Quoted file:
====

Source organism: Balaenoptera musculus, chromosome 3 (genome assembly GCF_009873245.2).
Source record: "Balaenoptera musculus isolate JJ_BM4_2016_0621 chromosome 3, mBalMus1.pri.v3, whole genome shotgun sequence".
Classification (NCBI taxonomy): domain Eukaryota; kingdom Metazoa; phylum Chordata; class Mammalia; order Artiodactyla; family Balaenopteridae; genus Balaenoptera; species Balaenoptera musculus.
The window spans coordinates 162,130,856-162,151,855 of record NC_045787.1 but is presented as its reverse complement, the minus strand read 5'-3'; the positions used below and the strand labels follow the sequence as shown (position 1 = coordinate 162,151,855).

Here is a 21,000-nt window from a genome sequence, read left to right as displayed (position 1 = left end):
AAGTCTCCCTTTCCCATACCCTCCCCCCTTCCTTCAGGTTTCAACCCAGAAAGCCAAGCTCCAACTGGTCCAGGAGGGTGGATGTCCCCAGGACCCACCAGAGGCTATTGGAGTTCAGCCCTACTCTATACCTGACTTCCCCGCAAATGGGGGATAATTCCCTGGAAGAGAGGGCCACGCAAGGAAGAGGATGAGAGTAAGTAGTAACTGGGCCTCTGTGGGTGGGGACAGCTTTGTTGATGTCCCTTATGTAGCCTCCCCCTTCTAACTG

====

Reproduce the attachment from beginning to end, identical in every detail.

Source organism: Balaenoptera musculus, chromosome 3 (genome assembly GCF_009873245.2).
Source record: "Balaenoptera musculus isolate JJ_BM4_2016_0621 chromosome 3, mBalMus1.pri.v3, whole genome shotgun sequence".
Classification (NCBI taxonomy): domain Eukaryota; kingdom Metazoa; phylum Chordata; class Mammalia; order Artiodactyla; family Balaenopteridae; genus Balaenoptera; species Balaenoptera musculus.
The window spans coordinates 162,130,856-162,151,855 of record NC_045787.1 but is presented as its reverse complement, the minus strand read 5'-3'; the positions used below and the strand labels follow the sequence as shown (position 1 = coordinate 162,151,855).

Here is a 21,000-nt window from a genome sequence, read left to right as displayed (position 1 = left end):
AAGTCTCCCTTTCCCATACCCTCCCCCCTTCCTTCAGGTTTCAACCCAGAAAGCCAAGCTCCAACTGGTCCAGGAGGGTGGATGTCCCCAGGACCCACCAGAGGCTATTGGAGTTCAGCCCTACTCTATACCTGACTTCCCCGCAAATGGGGGATAATTCCCTGGAAGAGAGGGCCACGCAAGGAAGAGGATGAGAGTAAGTAGTAACTGGGCCTCTGTGGGTGGGGACAGCTTTGTTGATGTCCCTTATGTAGCCTCCCCCTTCTAACTG